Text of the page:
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The Resurrection| The Nature of the Resurrection – #3

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What is the nature of the resurrection? What does Jesus’ physical resurrection mean?

The Resurrection| What is the Nature of the Resurrection? #3

This is installment #3 of an excellent study of the resurrection by our friend Holger Neubauer. Be sure to read the first two installments:  #1   #2

Paul next transitions to those who were “fallen asleep in Christ” and says if Christ is not raised then they were perished as well ( 1 Corinthians 15:18). Paul again argues with what they didn’t believe to show them their inconsistency. If these at Corinth were denying resurrection for all the dead ones they would have answered, “Yes, that’s exactly what we are saying.” But their argument was failing, because they believed that those in Christ had not perished. But then who perished? It must have been a category of dead ones who were not in Christ. These “dead ones” were the faithful Jews under the Old Economy that had not believed nor obeyed Christ. Some among the Corinthians who were Gentile believers denied that the Jews before Christ could be raised. This was a Gentile and Jew issue. Just as the Jews had trouble with the Gentiles, some of the Gentiles had trouble with the Jews. Paul stated that the Gentiles should remember that they were borne by the “root” and so they were warned not to boast against the branches (Romans 11:18). The Gentiles had been made partakers of Israel’s “spiritual things” (Romans 15:27).

Paul affirms to the Corinthians the great truth, that without Israel being raised, no Gentile could be raised and Christians could not be saved without the Jews. Paul cited the Old Testament scriptures to prove that Christ represented Old Testament Israel in the resurrection (Hosea 6:1,2). Paul is masterfully refuting the Corinthians’ claim that the Jews of the Old Covenant could not be raised. This truth is corroborated in the next verse, in which Paul says, “If in this life only we have hope in Christ, we are of all men most miserable”(1 Corinthians 15:19). When Paul says, “only we” he refers to only we Christians. A Christian’s hope is Israel’s hope. If one denies Israel’s hope he implicitly denies his own hope. The Corinthians were denying their own resurrection by denying the resurrection of Old Covenant Jews. Paul was bound and was willing to suffer for “Israel’s hope” (Acts 28:20), and there is only “one hope” (Ephesians 4:5).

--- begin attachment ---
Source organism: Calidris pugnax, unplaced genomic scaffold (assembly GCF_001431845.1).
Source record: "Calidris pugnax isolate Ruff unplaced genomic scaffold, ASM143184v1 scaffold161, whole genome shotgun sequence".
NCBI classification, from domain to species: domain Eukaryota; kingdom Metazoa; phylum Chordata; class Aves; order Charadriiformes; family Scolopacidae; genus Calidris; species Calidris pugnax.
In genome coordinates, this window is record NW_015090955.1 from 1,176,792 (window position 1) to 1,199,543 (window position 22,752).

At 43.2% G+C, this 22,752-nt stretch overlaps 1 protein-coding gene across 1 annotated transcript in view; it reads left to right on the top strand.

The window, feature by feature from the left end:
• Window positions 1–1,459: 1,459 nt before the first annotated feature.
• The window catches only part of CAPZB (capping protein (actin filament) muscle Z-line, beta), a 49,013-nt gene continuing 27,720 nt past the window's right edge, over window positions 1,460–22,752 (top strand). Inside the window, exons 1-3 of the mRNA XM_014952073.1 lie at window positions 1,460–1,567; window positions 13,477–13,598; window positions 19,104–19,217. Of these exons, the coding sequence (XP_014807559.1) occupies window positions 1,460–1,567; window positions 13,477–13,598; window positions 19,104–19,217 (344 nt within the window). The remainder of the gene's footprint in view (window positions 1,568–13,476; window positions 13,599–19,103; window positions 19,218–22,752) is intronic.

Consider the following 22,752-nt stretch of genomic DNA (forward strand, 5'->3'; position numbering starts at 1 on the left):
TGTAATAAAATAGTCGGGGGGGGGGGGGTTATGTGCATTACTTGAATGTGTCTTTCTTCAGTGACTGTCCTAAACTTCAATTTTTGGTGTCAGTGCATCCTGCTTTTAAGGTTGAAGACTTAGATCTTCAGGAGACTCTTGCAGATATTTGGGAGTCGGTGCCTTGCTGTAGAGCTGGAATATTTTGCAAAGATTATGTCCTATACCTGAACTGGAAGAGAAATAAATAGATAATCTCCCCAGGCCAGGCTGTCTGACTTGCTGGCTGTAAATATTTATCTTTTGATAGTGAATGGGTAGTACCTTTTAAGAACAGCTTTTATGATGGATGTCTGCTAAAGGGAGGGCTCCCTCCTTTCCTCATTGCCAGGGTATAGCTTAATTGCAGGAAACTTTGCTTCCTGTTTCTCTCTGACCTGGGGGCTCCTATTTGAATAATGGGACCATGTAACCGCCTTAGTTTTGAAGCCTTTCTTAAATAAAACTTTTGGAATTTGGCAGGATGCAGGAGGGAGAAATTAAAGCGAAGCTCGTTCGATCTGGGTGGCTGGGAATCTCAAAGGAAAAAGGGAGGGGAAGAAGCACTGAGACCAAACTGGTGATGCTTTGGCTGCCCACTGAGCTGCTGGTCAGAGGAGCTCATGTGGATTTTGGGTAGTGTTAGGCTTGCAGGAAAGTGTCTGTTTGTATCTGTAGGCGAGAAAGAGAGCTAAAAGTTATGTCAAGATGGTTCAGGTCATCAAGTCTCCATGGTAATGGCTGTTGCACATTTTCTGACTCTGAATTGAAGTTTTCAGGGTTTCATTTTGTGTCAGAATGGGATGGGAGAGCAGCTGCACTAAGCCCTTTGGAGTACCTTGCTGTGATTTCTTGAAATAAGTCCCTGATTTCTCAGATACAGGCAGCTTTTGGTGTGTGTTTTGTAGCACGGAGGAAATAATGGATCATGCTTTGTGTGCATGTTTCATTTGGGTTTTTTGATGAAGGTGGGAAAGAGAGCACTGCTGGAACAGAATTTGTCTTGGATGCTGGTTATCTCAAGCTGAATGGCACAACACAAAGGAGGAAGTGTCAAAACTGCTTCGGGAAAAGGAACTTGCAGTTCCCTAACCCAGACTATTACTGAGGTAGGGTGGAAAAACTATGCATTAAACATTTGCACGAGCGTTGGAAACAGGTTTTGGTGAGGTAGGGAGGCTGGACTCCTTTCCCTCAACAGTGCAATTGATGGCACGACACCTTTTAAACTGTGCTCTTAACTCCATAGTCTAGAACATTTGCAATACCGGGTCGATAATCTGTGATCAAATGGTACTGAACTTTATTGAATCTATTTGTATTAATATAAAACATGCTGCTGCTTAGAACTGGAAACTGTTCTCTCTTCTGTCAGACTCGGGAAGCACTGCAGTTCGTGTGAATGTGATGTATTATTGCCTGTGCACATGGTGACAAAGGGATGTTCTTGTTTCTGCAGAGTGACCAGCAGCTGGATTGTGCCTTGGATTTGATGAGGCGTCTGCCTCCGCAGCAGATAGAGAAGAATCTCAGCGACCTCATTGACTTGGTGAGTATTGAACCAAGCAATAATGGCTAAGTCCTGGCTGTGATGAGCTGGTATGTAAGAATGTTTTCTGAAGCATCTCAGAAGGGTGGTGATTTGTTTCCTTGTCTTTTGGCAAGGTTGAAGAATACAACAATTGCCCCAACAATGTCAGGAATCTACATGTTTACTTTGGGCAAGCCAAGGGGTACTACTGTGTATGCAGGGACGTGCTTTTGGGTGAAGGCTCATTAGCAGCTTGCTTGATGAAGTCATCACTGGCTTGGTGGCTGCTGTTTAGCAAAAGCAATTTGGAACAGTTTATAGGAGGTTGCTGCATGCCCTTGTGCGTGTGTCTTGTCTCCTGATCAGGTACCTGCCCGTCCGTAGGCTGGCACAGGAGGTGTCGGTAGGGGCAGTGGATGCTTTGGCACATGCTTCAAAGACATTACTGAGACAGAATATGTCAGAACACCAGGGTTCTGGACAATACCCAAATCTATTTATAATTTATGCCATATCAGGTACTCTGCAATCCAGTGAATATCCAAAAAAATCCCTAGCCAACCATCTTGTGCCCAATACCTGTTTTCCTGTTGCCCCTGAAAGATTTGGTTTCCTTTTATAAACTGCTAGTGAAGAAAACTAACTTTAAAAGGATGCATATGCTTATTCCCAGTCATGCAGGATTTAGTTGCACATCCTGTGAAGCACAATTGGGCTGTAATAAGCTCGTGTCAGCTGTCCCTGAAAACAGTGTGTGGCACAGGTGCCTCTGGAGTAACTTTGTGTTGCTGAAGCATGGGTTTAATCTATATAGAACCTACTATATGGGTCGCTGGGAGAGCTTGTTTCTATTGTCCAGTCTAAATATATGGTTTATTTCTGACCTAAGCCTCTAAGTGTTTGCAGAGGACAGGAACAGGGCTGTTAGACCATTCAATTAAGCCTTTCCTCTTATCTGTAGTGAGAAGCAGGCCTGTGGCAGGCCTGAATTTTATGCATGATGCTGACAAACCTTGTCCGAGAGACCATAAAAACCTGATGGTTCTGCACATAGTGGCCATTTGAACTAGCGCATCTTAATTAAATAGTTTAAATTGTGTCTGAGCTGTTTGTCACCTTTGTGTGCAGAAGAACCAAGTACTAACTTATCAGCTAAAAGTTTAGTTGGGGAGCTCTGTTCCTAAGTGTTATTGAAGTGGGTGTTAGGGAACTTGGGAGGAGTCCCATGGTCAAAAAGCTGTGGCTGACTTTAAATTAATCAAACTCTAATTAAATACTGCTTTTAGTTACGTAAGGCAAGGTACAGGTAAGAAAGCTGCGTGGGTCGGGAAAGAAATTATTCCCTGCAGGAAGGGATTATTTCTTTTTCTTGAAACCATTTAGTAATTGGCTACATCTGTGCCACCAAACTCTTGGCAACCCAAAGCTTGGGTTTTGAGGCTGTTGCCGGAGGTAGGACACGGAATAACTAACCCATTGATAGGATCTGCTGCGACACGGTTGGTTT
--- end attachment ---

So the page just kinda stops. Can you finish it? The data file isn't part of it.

The Resurrection for the Dead? A Troubling Issue!

This point is further corroborated in 1 Corinthians 15:29 which says, “Else what shall they do which are baptized for the dead if the dead rise not at all? Why are they then baptized for the dead?” In Acts 2, Peter commanded those Jews responsible for crucifying their Saviour to “repent and be baptized for the remission of sins” (Acts 2:38). Peter was preaching Israel’s hope. The promise of Salvation first given to Abraham was now shared by those obedient to the gospel call. In order to share in the promises of Old Covenant Israel one had to be baptized into Christ (Galatians 3:26,27). Paul argued, “Now I say that Jesus Christ was a minister of the circumcision for the truth of God, to confirm the promises made unto the fathers” (Romans 15:8). Jesus too affirmed, “salvation is of the Jews” (John 4:22). So, as one submits to baptism, that person is baptized for the dead ones, in order to be raised with them and share in their hope. Again, Paul stated clearly that there is only “one hope” (Ephesians 4:5). This otherwise difficult text, as so many others, become clear by the correct view of what was actually transpiring in the text. The truth of the Resurrection brings many difficult texts into harmony and understanding.

The Resurrection Defined!

1 Corinthians 15:20-23 contains the true significance and spiritual nature of the resurrection. Christ is called the “firstfruits of them which slept.” But who were sleeping? The dead saints are the subject as they were sleeping in the dust, a synonym for Hades (Daniel 12:2). These dead ones were in the Hadean world where the martyrs were awaiting justice (Revelation 6:9-11). Christ had become the firstfruits. Yet, others had come back from the dead (physical death) before Jesus was raised from physical death (viz. Lazarus, the son of the widow of Nain ). So how then was Jesus the “firstfruits?”

Jesus, the First Fruit of the Resurrection

Jesus was the only one to ever die for sins, conquer Hades by being raised out of it, and then stand in the presence of God. The resurrection of Jesus was the promise that every Old Testament saint was coming out of the Hadean world to stand in the presence of God. Jesus returned to restore the Old Covenant kingdom to God so that all in Christ could stand in His presence (Hosea 6:1,2; Revelation 11:18,19).